That is really independent of the Frostbite engine. The Frostbite engine helps the game holistically, but its biggest impact in year one is going to be what it means visually. I’m sure you saw the trailer we released back in April, which was kind of our big reveal and our announcement for Frostbite. It just focused on what the visual impact is from the engine.
It also adds to the physics, correct, or am I mistaken there?
No, there is not a physics package inside Frostbite that we’re using right now. It’s an updated version of a physics package that we previously had. That said, with EA Play and with our influencers and our Game Changers that have been in, that have been playing the game, they’ve noticed an improvement in the feel of the game and the way that our physics engine is driving the animation. Our goal with the transition to Frostbite was to make everything feel better, to look better, to play better as best we could. Even though the Frostbite engine isn’t driving physics per se this year, we did make an attempt to make the core gameplay feel better holistically.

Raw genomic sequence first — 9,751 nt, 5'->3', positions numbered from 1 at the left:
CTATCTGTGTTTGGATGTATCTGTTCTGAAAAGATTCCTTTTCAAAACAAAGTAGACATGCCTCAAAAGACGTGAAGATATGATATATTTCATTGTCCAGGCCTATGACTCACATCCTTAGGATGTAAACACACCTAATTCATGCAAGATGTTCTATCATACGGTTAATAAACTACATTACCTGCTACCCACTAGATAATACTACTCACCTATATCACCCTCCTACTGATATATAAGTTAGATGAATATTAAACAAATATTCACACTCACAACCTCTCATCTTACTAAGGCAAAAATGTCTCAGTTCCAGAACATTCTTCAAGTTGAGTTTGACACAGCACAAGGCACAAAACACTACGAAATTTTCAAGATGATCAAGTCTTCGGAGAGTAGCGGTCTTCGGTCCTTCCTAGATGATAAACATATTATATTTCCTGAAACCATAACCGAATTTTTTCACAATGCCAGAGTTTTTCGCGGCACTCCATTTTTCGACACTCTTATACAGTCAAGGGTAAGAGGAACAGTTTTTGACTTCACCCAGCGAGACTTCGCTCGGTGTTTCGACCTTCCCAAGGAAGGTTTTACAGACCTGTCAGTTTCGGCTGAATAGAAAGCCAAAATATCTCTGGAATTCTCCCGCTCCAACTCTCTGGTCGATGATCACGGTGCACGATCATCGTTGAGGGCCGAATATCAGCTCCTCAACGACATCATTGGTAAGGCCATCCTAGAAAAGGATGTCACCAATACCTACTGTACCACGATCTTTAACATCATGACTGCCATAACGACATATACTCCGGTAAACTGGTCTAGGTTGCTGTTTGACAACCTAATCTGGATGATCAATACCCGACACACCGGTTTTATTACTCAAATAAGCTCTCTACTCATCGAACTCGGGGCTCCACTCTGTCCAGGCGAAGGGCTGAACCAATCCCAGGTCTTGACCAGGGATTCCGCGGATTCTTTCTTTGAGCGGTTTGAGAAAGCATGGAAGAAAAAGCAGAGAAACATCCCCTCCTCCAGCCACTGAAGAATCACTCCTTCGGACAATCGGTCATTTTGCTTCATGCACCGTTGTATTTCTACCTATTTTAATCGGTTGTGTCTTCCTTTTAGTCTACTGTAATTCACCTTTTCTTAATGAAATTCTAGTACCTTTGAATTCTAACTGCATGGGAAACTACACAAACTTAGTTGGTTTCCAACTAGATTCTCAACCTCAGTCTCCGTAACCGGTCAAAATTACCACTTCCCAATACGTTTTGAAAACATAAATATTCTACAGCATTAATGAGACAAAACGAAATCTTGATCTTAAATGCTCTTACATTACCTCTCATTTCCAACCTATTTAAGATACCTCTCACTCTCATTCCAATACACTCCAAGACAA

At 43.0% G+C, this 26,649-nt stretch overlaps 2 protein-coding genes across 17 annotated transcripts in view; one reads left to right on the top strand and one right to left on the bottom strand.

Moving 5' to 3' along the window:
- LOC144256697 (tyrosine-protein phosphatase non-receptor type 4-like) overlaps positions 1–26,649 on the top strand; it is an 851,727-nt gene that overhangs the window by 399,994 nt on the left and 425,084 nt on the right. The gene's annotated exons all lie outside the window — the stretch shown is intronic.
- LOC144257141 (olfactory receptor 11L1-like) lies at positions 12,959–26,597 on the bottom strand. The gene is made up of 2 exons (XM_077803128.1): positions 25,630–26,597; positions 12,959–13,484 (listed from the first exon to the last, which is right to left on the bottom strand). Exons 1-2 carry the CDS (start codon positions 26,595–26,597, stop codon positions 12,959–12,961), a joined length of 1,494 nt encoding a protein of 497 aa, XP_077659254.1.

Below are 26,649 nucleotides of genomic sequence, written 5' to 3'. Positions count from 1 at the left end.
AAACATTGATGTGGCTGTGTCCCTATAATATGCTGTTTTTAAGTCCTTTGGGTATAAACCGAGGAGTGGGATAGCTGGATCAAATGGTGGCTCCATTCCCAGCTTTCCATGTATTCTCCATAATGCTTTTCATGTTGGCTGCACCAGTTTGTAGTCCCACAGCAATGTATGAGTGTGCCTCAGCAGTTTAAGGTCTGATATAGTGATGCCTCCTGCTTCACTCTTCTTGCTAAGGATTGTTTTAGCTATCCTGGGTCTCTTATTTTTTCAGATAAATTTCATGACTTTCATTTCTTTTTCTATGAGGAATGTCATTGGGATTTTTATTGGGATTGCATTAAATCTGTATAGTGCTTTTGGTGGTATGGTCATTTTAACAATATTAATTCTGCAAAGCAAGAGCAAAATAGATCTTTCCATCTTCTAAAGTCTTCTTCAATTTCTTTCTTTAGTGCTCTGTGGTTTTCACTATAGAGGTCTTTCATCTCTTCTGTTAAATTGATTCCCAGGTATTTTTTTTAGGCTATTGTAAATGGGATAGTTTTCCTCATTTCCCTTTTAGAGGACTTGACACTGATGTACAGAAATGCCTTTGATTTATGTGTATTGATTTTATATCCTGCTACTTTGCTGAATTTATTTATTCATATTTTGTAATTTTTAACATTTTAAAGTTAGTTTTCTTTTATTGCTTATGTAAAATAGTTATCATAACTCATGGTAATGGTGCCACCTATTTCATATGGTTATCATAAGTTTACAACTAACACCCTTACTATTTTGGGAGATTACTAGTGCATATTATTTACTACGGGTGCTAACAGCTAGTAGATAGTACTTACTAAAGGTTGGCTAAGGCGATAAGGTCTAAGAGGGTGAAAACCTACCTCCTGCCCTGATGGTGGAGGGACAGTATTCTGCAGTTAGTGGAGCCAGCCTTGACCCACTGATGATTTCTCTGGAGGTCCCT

Could you expand on that a little bit more? Not only holistically, but could you give me a few words on how the gameplay feels in a visceral sense? Is it harder hitting? Do you feel it more as far as the blocking on the line? What are the users gonna take away from this in the first few minutes and be like, “Wow. That just feels very different.”
From what I saw at EA Play, just watching people as a bystander behind them, the language that I was hearing — I ultimately want the fans to decide how it feels versus my soundbite, but what I was hearing the fans say was that it felt more fluid, that it felt more intelligent. That tackling, as an example, using the hit stick on the actual stick versus on the buttons felt better, felt “right.” My sense is that the fans feel like it is feeling more the way that they want it to feel as opposed to bigger hits or something like that.